Fire Department Captain
A.A., ATD, PSAV, 2002 / PSAV, 2006
When 9/11 happened, Jaime Walker was enrolled at MiraCosta College in Oceanside, Calif., but she hadn’t yet found a career path that clicked.
“I was looking for something where I could look in the mirror every day and say, ‘all right, I’m doing something good.’ You talk to most firefighters and that’s what draws them to the career. … I do a lot of running, and for several days after 9/11, when our country was in shock, I would run in the hills with my dog. It was then that I thought, ‘I have the opportunity to make a difference—I’m going to be a firefighter.’”
So this Wisconsin native, who had taught scuba diving in Florida, moved back to the “sunshine state,” passed the physical agility test and enrolled at Palm Beach Community College. She completed the Emergency Medical Technician, Firefighter and Fire Apparatus Operator programs as well as her A.A. degree at the College and was on her way.
Walker has been with the City of West Palm Beach Fire Rescue for almost 14 years and has been promoted three times: first to driver/engineer, then lieutenant, and now captain. Of the 203 firefighters in the department, 10 are women, and only one, Fire Chief Diana Matty, ranks higher than her. Walker is the only female captain.
“Our promotional process is very competitive. It’s considered a pretty big feat to get promoted. I actually scored number one out of 12 guys who took the test for driver/engineer.”
Like all firefighters, Walker is constantly involved in fire service education and training. She is a paramedic and holds several advanced credentials, such as in technical rescue and hazardous materials. Currently she is pursuing a bachelor’s degree in fire administration online with Columbia Southern University and teaches as an adjunct instructor at the PBSC Fire Academy.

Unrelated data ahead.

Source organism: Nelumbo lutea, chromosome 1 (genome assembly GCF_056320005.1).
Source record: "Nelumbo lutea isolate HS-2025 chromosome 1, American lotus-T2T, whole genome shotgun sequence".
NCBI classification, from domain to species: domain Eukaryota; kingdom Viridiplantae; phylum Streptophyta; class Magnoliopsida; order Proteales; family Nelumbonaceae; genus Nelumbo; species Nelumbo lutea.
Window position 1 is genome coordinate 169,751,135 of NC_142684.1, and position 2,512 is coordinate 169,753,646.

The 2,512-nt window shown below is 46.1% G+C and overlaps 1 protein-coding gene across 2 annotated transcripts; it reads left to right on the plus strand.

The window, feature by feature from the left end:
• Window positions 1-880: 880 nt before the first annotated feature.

“I love my career. The best part about being a firefighter is that every day is different; every day is a challenge. And the relationships that you build over the course of a career—I mean you live with these people and go through intense experiences together. They’re my brothers and my sisters. It’s a family.”
Walker turned 40 recently and is married to a firefighter, who is also a captain with West Palm Beach. “I always said, ‘I’m not going to date any firemen,’ then I met him, and he ruined my plans—and I’m very glad he did!”
Walker used to be a captain in charge of one of the nine stations serving West Palm Beach, but recently she made a lateral move to become EMS captain. Now she serves as the safety officer on the scene of major emergencies and also supervises the administration of medication and first aid.
“We’re tough and we’re busy. You don’t even apply to our department unless you want to work hard. Luckily our department is big enough that we get all the good equipment that makes or breaks a scene. If anything happens to you in the City of West Palm Beach, you’ll be fine. We have a dive team, [Walker is a dive team leader.], a technical rescue team, and a hazardous materials team. So when something happens, we don’t have to call anybody else, we’ve got it. That’s part of what makes me proud of the department—we are truly capable of handling any emergency.”